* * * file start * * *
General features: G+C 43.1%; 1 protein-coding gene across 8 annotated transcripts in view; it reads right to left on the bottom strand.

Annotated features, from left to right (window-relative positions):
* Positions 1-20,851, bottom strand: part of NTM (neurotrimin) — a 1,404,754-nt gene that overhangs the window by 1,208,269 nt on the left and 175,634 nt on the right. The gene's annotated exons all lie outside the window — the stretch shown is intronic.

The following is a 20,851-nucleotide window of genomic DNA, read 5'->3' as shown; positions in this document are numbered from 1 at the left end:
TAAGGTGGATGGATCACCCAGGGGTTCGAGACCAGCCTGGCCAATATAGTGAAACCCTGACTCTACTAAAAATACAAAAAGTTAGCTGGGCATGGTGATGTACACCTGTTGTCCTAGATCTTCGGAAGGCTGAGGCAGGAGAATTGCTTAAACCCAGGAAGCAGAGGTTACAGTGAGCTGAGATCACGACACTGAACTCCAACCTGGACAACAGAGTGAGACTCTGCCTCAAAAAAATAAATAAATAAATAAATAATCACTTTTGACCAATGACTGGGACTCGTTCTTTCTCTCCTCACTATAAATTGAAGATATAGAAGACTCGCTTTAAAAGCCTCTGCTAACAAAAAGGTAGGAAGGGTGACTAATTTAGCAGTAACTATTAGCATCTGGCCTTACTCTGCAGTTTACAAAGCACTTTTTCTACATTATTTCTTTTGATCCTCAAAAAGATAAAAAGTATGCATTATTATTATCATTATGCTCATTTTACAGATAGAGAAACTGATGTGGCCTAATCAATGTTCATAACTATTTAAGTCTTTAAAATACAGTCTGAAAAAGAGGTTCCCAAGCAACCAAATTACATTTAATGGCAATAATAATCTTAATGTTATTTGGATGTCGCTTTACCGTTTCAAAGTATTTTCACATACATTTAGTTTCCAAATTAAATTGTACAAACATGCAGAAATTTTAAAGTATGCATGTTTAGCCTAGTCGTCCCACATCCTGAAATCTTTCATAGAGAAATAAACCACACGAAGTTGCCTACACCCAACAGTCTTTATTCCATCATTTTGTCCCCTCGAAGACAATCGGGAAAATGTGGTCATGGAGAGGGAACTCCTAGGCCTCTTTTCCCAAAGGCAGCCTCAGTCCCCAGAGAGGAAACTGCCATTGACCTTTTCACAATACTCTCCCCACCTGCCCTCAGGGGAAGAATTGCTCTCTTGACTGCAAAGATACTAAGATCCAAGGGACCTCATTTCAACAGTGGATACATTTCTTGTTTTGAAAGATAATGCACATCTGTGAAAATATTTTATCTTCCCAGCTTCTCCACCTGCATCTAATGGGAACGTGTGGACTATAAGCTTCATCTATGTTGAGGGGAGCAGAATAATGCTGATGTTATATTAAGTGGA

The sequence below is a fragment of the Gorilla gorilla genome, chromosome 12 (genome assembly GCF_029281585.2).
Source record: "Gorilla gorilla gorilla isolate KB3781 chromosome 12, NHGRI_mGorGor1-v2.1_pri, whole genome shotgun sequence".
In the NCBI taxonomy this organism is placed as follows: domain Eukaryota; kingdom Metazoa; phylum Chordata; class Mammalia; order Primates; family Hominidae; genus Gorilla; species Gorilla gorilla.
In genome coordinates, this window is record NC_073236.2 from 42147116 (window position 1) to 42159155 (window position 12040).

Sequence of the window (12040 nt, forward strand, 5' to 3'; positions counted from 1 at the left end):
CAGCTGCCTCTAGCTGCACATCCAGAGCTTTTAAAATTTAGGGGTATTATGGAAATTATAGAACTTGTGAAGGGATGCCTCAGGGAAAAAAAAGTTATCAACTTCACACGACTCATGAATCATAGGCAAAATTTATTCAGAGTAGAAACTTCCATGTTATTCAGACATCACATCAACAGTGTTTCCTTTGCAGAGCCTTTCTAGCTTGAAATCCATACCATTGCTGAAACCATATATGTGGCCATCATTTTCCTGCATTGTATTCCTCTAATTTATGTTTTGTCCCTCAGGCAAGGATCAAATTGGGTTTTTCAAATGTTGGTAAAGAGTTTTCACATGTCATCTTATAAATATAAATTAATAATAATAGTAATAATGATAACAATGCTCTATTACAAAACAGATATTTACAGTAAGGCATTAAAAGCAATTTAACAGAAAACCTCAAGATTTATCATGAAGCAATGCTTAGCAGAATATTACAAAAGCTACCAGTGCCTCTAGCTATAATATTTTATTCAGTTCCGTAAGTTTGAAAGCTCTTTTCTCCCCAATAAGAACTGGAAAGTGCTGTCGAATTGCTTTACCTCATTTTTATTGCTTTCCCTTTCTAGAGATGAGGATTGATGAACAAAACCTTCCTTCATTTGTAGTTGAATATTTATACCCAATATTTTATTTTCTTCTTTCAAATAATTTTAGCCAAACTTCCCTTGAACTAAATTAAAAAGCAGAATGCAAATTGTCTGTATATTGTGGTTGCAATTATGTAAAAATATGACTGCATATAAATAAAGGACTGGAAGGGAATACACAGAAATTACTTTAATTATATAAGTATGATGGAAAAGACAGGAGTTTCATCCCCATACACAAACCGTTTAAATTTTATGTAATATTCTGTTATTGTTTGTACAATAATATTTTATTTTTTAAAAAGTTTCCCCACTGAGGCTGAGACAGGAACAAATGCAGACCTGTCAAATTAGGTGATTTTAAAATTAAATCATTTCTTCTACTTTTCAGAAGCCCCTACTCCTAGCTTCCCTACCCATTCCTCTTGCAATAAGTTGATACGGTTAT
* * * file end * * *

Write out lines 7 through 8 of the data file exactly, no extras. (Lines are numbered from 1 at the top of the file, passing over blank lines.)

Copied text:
Source record: "Gorilla gorilla gorilla isolate KB3781 chromosome 12, NHGRI_mGorGor1-v2.1_pri, whole genome shotgun sequence".
In the NCBI taxonomy this organism is placed as follows: domain Eukaryota; kingdom Metazoa; phylum Chordata; class Mammalia; order Primates; family Hominidae; genus Gorilla; species Gorilla gorilla.